At the most crucial moment to bring an end to the worst epidemic in recent history, President Obama has failed. Over 33 million people around the world live with HIV or AIDS and more than half of the individuals who could benefit from treatment lack access to HIV/AIDS medications. Furthermore, there have been major breakthroughs in the science of HIV prevention and treatment in the past two years. A number of studies have demonstrated the effectiveness of treatment to prevent transmission, specifically the ability of pre-exposure prophylaxis to eliminate infection, and the cost effectiveness of investing now so that spending on treatment can begin to drop in just three years. The volume and persuasiveness of all of this evidence led many, including Secretary Clinton and President Obama, to declare that the end of the epidemic is in sight. Last December, on World AIDS Day, AIDS activists applauded President Obama’s announcement that he would increase the U.S. treatment target from 4 million people to 6 million by 2013 as he declared his commitment to an AIDS free generation.
But AIDS activists, and the millions who are affected by the disease around the world, were soon met with disappointment. The President’s fiscal year 2013 budget proposed a cut of $562.9 million in bilateral HIV/AIDS spending through the President’s Emergency Plan for AIDS Relief, slashing the program’s budget by 12.3 percent. This is not the first time that advocates have been disappointed with the President on this issue. In 2007, Obama (then a candidate) promised to increase AIDS funding every year he was in office, to a total of $50 billion over five years by 2013. But in the years he has been in office, funding for these programs has flat lined. His most recent proposal to cut AIDS funding represents an abandonment of the fight against the AIDS epidemic. PEPFAR has been incredibly effective in providing treatment to millions of people, and the President’s failure to sustain funding levels for this program signifies a betrayal to the millions who need treatment but still lack access to essential medicine. These steep cuts may even mean that funding to continue treatment for individuals currently receiving medication will dry up. Furthermore, these cuts will likely lead to highly increased mortality due to AIDS within the next year, an increase in vertical HIV transmission (from mother-to-child), as well as an increase in the number of children orphaned due to the disease. At this crucial moment when we are finally becoming capable of treating those currently afflicted with HIV/AIDS and bringing an end to the epidemic in sight, President Obama has given up.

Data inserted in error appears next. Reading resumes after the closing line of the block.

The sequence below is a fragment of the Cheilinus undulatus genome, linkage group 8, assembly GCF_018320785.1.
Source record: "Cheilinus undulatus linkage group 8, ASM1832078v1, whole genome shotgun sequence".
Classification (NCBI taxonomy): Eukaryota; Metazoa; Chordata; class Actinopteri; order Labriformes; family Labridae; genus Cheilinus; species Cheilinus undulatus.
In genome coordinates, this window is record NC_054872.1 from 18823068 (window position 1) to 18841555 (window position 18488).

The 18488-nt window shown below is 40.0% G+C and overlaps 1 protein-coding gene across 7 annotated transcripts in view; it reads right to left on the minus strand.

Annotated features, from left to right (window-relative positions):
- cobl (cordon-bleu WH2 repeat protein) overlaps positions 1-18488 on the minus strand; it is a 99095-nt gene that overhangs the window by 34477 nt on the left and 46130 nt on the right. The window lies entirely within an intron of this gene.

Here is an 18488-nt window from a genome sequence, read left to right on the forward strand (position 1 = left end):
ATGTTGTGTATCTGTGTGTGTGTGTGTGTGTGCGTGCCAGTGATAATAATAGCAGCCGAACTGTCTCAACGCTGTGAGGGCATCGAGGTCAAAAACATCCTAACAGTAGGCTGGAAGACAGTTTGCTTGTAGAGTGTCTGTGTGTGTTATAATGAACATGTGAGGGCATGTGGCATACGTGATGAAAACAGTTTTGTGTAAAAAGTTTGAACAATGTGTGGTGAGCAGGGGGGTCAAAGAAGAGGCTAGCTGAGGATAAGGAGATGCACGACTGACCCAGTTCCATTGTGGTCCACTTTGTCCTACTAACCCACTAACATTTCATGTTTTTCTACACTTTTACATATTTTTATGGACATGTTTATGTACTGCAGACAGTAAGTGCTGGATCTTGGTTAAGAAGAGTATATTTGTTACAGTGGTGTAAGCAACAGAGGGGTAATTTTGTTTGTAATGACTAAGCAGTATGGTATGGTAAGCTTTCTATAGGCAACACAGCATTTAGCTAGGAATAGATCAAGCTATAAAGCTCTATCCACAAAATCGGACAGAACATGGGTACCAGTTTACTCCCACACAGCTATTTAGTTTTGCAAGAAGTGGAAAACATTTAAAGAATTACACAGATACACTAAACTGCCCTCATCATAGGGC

The void in political will from the executive branch has sadly been met with silence from Massachusetts’ legislative delegation, contributing to the stagnating progress in fighting the AIDS epidemic. The outpouring of global health research and information from within Massachusetts has situated the state as a leading locus of knowledge and work in this field. However, it does not seem that this focus has been reflected in the priorities of our legislators. As chairman of the Senate Committee on Foreign Relations, Senator John Kerry (D-MA) has had the opportunity to leverage his influential position to be a true advocate for AIDS funding. In recent years, though his private voice has supposedly been strong on this issue, his public voice has been virtually nonexistent. Senator Kerry’s annual statement on World AIDS Day has become an empty tradition—supported by the best of intentions, but reinforced by no concrete action to ensure the expansion of AIDS treatment and prevention measures to those who need it most. As the Obama administration has continually flat-lined or slashed bilateral AIDS funding, Senator Kerry has neglected to sign on to two recent “Dear Colleague” letters in the Senate—one submitted in 2009 and one submitted in 2010—calling for the restoration of funding levels. In recent meetings with members of Senator Kerry’s policy team, we have been assured of Kerry’s private leadership on the issues, but now is the time for urgent, committed, and public leadership. With the end of the AIDS pandemic in sight, Senator Kerry must find his voice again.
Despite the failures of two would-be leaders in the fight against AIDS, there is still hope that positive political action might emanate from this Commonwealth. Senator Scott Brown (R-MA), who fashions himself a maverick, has the perfect opportunity to step up and fill the void left by President Obama and Senator Kerry. He can reclaim the Republican legacy for PEPFAR, which was founded in 2003 by President George W. Bush. In the coming weeks, the Senate Appropriations Committee will work on a fiscal year 2013 budget. Now is the time for Senator Brown to bring attention to the need for the U.S. to continue its commitment to ending AIDS, just as he has done for issues regarding human trafficking. There are myriad reasons for Senator Brown to use his voice to renew the U.S. fight against AIDS, not least of which is the fact that millions of lives are on the line.
Lily H. Ostrer '14 is a Social Studies concentrator in Kirkland House. Darshali A. Vyas '14 is a Social Studies concentrator in Quincy House. Mythili Prabhu '13 is a Government concentrator in Mather House.